During her year in seminary in Israel, the granddaughter arranged to spend a Shabbos in the northern community of Rechasim. Her hostess greeted her and asked her name. When the hostess heard the name she grew extremely animated, and asked the girl whether she was the granddaughter of someone of the same family name from a large community in the New York area. The girl replied proudly that she was his granddaughter.
The hostess, it turned out, was one of hundreds of Israeli-born Jews who had been a ben or bas bayis in the home of the girl's grandparents after attending an Arachim Seminar in America, and who had learned in either the yeshiva or seminar established by the niftar for Israeli-born ba'alei teshuva. (The niftar too was Israeli-born, and most of his family who remained in Israel did not remain observant.)
The hostess told her Shabbos guest that her grandparents were in many respects closer to her than her own parents, and that her grandfather had flown to Israel just for her chasanah, and then arranged on the spur of the moment a beautiful sheva berachos the next night, with dozens of yeshiva bochurim.
At the Shabbos meal, the hostess related a story about a certain well-to-do frum Jew who employed as a manager in his large business a young Israeli, who had attended one of the Arachim seminars. At the end of the year, the employer realized by comparing his inventory and receipts that someone was stealing from him – not just minor pilferage, but major theft – and the thief could have only been an employee.
He decided to spend the night in his office to solve the mystery. In the middle of the night, he heard the large doors to the warehouse swing open, and watched as the manager drove a small truck up to the warehouse and loaded a couple of items into the truck. The owner of the warehouse did not call the police, and spent the rest of the night contemplating how to handle the matter.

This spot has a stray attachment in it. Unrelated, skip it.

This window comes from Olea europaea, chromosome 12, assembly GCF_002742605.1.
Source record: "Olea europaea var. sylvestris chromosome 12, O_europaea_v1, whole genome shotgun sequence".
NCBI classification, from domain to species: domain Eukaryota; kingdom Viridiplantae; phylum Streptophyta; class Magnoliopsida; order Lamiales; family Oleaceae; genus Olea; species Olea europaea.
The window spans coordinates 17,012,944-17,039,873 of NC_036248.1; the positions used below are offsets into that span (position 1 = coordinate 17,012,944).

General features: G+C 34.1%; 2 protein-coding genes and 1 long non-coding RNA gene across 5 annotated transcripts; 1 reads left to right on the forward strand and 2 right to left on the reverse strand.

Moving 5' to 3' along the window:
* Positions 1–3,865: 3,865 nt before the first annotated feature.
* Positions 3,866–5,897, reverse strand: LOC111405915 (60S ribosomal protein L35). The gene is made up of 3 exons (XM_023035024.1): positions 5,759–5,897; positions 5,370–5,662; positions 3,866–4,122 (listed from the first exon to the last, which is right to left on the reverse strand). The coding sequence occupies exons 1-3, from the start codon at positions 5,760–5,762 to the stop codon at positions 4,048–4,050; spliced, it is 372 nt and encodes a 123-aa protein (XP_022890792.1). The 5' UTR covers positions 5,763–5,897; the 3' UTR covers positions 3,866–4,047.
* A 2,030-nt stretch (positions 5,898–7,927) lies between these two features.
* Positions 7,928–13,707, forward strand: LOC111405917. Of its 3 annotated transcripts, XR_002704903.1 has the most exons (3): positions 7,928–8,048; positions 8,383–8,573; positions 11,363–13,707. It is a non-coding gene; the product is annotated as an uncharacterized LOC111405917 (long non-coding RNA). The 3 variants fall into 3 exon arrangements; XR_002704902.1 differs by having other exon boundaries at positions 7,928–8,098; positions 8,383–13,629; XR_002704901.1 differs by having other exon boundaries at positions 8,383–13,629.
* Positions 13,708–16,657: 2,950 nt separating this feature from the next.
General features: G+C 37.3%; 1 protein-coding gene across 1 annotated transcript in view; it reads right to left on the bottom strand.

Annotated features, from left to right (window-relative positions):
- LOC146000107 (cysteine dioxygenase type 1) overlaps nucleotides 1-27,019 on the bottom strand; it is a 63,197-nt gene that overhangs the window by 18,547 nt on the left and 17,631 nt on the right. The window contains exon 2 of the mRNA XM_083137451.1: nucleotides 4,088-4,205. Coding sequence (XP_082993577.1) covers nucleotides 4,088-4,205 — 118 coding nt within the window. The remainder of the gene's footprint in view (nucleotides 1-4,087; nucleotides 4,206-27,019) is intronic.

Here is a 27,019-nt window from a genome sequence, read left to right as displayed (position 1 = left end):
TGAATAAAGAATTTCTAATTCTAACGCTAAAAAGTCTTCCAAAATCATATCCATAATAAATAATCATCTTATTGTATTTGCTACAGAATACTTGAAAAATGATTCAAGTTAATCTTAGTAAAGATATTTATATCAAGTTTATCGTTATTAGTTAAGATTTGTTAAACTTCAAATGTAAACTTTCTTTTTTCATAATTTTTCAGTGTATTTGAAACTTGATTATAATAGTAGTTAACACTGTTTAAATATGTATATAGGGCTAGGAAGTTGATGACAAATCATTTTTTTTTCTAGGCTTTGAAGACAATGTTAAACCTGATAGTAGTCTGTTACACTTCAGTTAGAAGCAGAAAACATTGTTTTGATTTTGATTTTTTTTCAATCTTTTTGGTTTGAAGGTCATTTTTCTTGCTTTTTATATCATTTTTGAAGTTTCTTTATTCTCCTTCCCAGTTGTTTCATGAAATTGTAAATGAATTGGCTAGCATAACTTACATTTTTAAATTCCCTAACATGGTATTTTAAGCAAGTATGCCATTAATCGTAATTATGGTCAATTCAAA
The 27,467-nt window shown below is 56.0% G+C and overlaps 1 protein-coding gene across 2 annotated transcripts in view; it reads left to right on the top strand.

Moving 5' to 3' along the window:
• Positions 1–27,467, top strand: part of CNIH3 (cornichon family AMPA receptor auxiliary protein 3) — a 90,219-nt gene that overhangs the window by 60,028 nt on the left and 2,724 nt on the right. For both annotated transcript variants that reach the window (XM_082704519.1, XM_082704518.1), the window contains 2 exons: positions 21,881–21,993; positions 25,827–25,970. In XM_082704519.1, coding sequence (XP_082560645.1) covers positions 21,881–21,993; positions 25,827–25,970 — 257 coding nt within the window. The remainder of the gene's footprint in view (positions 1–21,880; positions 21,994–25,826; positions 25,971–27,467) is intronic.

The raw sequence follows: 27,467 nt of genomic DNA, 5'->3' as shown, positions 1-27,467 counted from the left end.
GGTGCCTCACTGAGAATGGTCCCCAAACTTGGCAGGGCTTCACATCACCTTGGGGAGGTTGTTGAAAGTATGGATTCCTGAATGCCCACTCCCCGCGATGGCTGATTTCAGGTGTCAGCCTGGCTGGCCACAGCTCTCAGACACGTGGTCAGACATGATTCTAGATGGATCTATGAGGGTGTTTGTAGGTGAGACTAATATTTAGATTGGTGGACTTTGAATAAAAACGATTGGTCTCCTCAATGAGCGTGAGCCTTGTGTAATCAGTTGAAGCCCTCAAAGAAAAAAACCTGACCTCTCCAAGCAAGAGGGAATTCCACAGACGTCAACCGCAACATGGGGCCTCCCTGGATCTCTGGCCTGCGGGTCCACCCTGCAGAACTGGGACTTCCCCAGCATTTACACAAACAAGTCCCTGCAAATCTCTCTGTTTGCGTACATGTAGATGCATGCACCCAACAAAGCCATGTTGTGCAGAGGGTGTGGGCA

The next day, he called the manager into his office and asked him what he had been doing in the warehouse the previous evening. The young man first denied that he had been there, but soon broke down in tears and confessed to his crime. He told the warehouse owner that he was living with crushing financial obligations to his family whom he had left behind in Israel.
The owner began by telling him that he would not call the police. He asked only two things from the young man. First, that he continue strengthening himself religiously. Second, that he work for him until he had paid off the entire amount that he had stolen.
Finally, he told the young man, he was going to give him a raise so that he would be able to pay back what he owed and still send money to his family.
When she had finished the story, the hostess turned to her young guest and told her, "That man was your grandfather."
And what of the thief? He is a kollel avreich until today.
And that is just one more aspect of the power of forgiveness – the ability to positively influence the beneficiary of that forgiveness – the greater the wrong to be forgiven the greater the influence.
(I apologize for the awkward way in which I have related this story, but just as the niftar always worked far from the limelight in his lifetime, his family wishes to preserve his anonymity after his passing. Hanistarim L'Hashem.)
Related Topics: Chareidim and Their Critics, Jewish Ethics, Personalities, Rosh Hashana & Yom Kippur